There are places in the world that need no introduction – the mere sound of their names automatically triggers postcard images. Paris happens to be one; Tahiti is another. Both destinations make people dream, one for its man-made beauty, the glorious monuments and handsome buildings, the other for its natural splendour and lush landscape. Everyone from Bougainville to Brando has raved about Tahiti, calling it the new Utopia, Garden of Eden, Isle of Love, among other superlatives. So the reaction when we announced our move to the celebrated Pacific island was perhaps unsurprising. ‘From Paris to Paradise’ exclaimed one friend enviously.
The setting for our new life truly was idyllic. We chose to live not on Tahiti but on neighbouring Mo’orea, only thirty minutes by fast ferry from Pape’ete and less developed and congested than the main island. From our front door we could gaze at the spectacular spires of mountains, surging up from the interior. Round the back, just metres from the porch where we mostly lived, the turquoise lagoon spread out from the shoreline like a silk petticoat. I could go on and on about this wondrous womb of water, where I began each day with an early swim. City girl that I was, the submarine world was foreign and thrilling to me: the wiggling webs of refracted light; the euphoric greens and blues of the lagoon; the spotted eagle rays that glided by, shy and graceful.
Yet All Good Things is not, I’m afraid, a tale of paradise found. If in places it might seem to fan the myth of Tahiti, other parts of the book might be said to debunk it – though in fact I didn’t set out to do either. As in Almost French, my memoir about life in Paris, my aim was to look beyond the fantasy. Real life is never postcard-perfect. I wanted to celebrate all that I loved about our new home while also being honest about the particular challenges I faced there – challenges that stemmed as much from the private dreams and hopes I’d brought with me as the reality of living on a small, remote island.
There’s an element of escape in every big move and ours to Tahiti – the ultimate escapists’ destination, after all – was no different. The opportunity arrived out of the blue in the form of a job offer for my husband, Frédéric. At a different point of our lives we might not even have considered it. But an unwelcome poignancy had cast a shadow over our carefree Paris existence. Years of infertility treatment had produced nothing but a string of failures and we were beginning to despair of ever having a child. Tahiti offered us a fresh start – a new professional challenge for Frédéric, a chance for me to write the novel I’d been researching in an environment with few distractions. And perhaps, we dared hope but not say aloud, a beautiful, unpolluted, fertile island would be an ideal place to fall pregnant naturally.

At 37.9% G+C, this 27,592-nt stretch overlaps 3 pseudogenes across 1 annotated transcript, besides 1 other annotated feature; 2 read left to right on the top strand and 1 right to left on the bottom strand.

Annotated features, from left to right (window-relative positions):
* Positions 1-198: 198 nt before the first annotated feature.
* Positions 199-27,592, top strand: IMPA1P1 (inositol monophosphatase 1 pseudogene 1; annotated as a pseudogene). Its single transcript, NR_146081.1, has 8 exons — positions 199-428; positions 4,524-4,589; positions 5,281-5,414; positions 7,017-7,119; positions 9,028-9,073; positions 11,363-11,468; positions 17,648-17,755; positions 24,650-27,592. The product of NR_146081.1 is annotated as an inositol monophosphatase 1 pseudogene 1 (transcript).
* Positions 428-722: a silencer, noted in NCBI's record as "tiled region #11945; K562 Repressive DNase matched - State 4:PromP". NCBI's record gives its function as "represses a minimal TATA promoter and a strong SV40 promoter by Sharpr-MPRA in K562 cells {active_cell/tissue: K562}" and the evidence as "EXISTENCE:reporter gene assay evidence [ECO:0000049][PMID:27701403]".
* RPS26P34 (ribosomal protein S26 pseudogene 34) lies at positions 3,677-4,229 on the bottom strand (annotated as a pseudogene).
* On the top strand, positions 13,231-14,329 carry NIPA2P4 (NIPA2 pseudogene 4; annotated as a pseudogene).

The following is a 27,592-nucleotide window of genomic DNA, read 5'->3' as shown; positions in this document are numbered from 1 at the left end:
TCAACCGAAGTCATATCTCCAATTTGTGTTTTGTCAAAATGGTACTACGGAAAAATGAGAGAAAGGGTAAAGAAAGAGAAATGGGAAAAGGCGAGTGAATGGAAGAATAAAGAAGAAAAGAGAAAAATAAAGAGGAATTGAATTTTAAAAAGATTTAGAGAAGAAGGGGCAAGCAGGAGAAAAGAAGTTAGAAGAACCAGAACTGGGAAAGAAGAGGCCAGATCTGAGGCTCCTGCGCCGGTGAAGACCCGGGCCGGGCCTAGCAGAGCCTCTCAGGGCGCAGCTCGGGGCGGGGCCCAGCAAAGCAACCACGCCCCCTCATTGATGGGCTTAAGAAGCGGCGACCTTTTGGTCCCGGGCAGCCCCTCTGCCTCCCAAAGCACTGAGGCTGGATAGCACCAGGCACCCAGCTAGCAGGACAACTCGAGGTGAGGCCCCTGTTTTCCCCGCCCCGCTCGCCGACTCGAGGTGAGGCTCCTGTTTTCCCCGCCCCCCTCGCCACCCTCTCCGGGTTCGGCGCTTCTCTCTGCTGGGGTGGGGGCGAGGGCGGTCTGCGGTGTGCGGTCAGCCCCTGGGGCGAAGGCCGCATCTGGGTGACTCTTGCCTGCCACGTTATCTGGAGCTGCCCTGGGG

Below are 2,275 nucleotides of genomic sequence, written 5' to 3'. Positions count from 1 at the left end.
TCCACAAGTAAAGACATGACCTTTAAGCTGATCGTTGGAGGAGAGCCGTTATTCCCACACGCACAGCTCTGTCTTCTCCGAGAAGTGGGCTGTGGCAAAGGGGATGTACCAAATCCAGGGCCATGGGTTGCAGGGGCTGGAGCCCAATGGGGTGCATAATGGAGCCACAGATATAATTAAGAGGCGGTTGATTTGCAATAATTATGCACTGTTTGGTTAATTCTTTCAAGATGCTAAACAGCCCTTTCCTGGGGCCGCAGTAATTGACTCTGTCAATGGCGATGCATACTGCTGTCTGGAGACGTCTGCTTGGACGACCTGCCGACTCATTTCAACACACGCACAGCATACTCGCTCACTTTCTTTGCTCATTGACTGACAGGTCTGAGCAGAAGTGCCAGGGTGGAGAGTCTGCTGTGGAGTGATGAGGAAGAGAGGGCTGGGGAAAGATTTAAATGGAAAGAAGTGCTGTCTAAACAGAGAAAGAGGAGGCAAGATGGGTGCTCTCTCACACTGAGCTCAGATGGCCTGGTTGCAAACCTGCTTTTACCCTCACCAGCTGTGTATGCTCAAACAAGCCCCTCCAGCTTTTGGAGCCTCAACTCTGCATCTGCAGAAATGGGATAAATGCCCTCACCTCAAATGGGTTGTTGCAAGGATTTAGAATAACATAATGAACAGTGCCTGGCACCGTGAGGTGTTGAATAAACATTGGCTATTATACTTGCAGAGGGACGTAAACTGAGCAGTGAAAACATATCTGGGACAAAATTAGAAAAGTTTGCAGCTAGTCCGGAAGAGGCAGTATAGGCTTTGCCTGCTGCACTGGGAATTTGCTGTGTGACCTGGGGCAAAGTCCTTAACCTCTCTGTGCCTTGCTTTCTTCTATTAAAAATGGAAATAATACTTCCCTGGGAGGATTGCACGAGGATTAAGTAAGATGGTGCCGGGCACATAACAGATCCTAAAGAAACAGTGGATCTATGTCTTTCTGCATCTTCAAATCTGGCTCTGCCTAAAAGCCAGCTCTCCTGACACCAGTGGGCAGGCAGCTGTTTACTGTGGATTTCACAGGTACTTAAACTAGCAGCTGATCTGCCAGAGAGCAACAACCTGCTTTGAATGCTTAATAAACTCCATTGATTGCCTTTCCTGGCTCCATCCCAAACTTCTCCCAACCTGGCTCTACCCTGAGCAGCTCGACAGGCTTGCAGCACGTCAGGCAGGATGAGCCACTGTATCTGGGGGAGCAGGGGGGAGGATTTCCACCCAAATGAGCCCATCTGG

It’s as old as the hills, this idea of islands as earthly paradise, and it helps explain why Tahiti was hailed as a dream come true the moment the first Europeans set eyes on it. Yet once we were settled on Mo’orea another enduring perception of islands sprang to mind. From my writing desk I’d stare at the sparkling lagoon and the inky ocean beyond the reef, uplifted by the sight even as I felt trapped by it. From that tiny coin of land amid Earth’s grandest ocean, the rest of the world seemed like another planet. ‘Every island is a potential Alcatraz’, writes Thurston Clarke in Searching for Paradise.
This paradise-prison dichotomy heightened my daily experience on Mo’orea, adding drama and meaning to aspects of ordinary life. The full moons that rolled runners of gold light across the lagoon were the hugest, most marvellous moons I’d ever seen; the kind generosity of our Polynesian neighbours seemed boundless. I’d never known time to be as elastic as during those long hours between my early morning swim and Frédéric’s return from work. My own sense of inner emptiness expanded too.
When people comment how lucky I am to have lived in exotic places, I can only agree, though not for the reasons they might imagine. I didn’t find paradise on the island, I didn’t find serenity among the coconut palms. Yet perhaps the exuberant glare of the lagoon did throw light on some essential truths. Tu te retrouves face à toi-même sur un île, people warned me when we first arrived. You come face to face with yourself on an island. It’s true, you do. I’m grateful now for the way things came to a head. Unexpectedly, indirectly, the island helped my dream come true.